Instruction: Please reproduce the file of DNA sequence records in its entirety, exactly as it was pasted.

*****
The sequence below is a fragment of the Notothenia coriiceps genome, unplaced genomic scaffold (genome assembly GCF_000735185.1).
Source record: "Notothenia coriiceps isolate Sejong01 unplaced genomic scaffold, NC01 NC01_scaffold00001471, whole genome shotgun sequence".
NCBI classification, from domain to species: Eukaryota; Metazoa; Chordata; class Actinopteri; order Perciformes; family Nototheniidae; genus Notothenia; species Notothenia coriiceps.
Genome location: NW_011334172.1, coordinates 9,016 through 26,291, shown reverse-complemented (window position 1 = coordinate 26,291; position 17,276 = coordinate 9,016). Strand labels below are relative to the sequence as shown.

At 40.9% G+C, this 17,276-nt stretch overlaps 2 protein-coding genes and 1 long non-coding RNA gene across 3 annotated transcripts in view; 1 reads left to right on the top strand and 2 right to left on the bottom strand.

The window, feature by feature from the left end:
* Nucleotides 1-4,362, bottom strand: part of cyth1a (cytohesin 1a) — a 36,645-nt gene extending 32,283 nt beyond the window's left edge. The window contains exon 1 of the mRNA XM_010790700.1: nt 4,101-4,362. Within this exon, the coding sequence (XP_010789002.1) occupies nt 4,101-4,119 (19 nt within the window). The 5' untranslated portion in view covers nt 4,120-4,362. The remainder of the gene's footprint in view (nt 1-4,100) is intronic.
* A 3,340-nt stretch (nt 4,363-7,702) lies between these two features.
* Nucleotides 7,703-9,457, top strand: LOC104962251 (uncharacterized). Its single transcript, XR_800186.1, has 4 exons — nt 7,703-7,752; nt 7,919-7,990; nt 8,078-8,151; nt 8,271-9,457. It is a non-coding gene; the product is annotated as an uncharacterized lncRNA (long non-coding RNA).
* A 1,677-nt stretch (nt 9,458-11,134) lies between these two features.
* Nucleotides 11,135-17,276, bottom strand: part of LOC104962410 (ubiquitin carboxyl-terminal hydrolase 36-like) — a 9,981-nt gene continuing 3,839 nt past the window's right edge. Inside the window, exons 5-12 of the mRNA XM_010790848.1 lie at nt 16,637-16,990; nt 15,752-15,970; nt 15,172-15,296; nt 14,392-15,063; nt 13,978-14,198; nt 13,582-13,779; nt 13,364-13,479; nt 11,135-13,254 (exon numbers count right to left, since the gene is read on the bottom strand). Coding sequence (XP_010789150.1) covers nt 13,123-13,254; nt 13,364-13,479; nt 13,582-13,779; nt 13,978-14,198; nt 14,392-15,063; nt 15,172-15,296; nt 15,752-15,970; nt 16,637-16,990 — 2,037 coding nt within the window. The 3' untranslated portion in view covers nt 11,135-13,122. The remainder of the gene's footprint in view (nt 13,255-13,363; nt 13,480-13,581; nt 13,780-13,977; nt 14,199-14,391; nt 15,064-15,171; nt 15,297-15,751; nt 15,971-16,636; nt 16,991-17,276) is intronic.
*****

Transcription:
The sequence below is a fragment of the Notothenia coriiceps genome, unplaced genomic scaffold (genome assembly GCF_000735185.1).
Source record: "Notothenia coriiceps isolate Sejong01 unplaced genomic scaffold, NC01 NC01_scaffold00001471, whole genome shotgun sequence".
NCBI classification, from domain to species: Eukaryota; Metazoa; Chordata; class Actinopteri; order Perciformes; family Nototheniidae; genus Notothenia; species Notothenia coriiceps.
Genome location: NW_011334172.1, coordinates 9,016 through 26,291, shown reverse-complemented (window position 1 = coordinate 26,291; position 17,276 = coordinate 9,016). Strand labels below are relative to the sequence as shown.

At 40.9% G+C, this 17,276-nt stretch overlaps 2 protein-coding genes and 1 long non-coding RNA gene across 3 annotated transcripts in view; 1 reads left to right on the top strand and 2 right to left on the bottom strand.

The window, feature by feature from the left end:
* Nucleotides 1-4,362, bottom strand: part of cyth1a (cytohesin 1a) — a 36,645-nt gene extending 32,283 nt beyond the window's left edge. The window contains exon 1 of the mRNA XM_010790700.1: nt 4,101-4,362. Within this exon, the coding sequence (XP_010789002.1) occupies nt 4,101-4,119 (19 nt within the window). The 5' untranslated portion in view covers nt 4,120-4,362. The remainder of the gene's footprint in view (nt 1-4,100) is intronic.
* A 3,340-nt stretch (nt 4,363-7,702) lies between these two features.
* Nucleotides 7,703-9,457, top strand: LOC104962251 (uncharacterized). Its single transcript, XR_800186.1, has 4 exons — nt 7,703-7,752; nt 7,919-7,990; nt 8,078-8,151; nt 8,271-9,457. It is a non-coding gene; the product is annotated as an uncharacterized lncRNA (long non-coding RNA).
* A 1,677-nt stretch (nt 9,458-11,134) lies between these two features.
* Nucleotides 11,135-17,276, bottom strand: part of LOC104962410 (ubiquitin carboxyl-terminal hydrolase 36-like) — a 9,981-nt gene continuing 3,839 nt past the window's right edge. Inside the window, exons 5-12 of the mRNA XM_010790848.1 lie at nt 16,637-16,990; nt 15,752-15,970; nt 15,172-15,296; nt 14,392-15,063; nt 13,978-14,198; nt 13,582-13,779; nt 13,364-13,479; nt 11,135-13,254 (exon numbers count right to left, since the gene is read on the bottom strand). Coding sequence (XP_010789150.1) covers nt 13,123-13,254; nt 13,364-13,479; nt 13,582-13,779; nt 13,978-14,198; nt 14,392-15,063; nt 15,172-15,296; nt 15,752-15,970; nt 16,637-16,990 — 2,037 coding nt within the window. The 3' untranslated portion in view covers nt 11,135-13,122. The remainder of the gene's footprint in view (nt 13,255-13,363; nt 13,480-13,581; nt 13,780-13,977; nt 14,199-14,391; nt 15,064-15,171; nt 15,297-15,751; nt 15,971-16,636; nt 16,991-17,276) is intronic.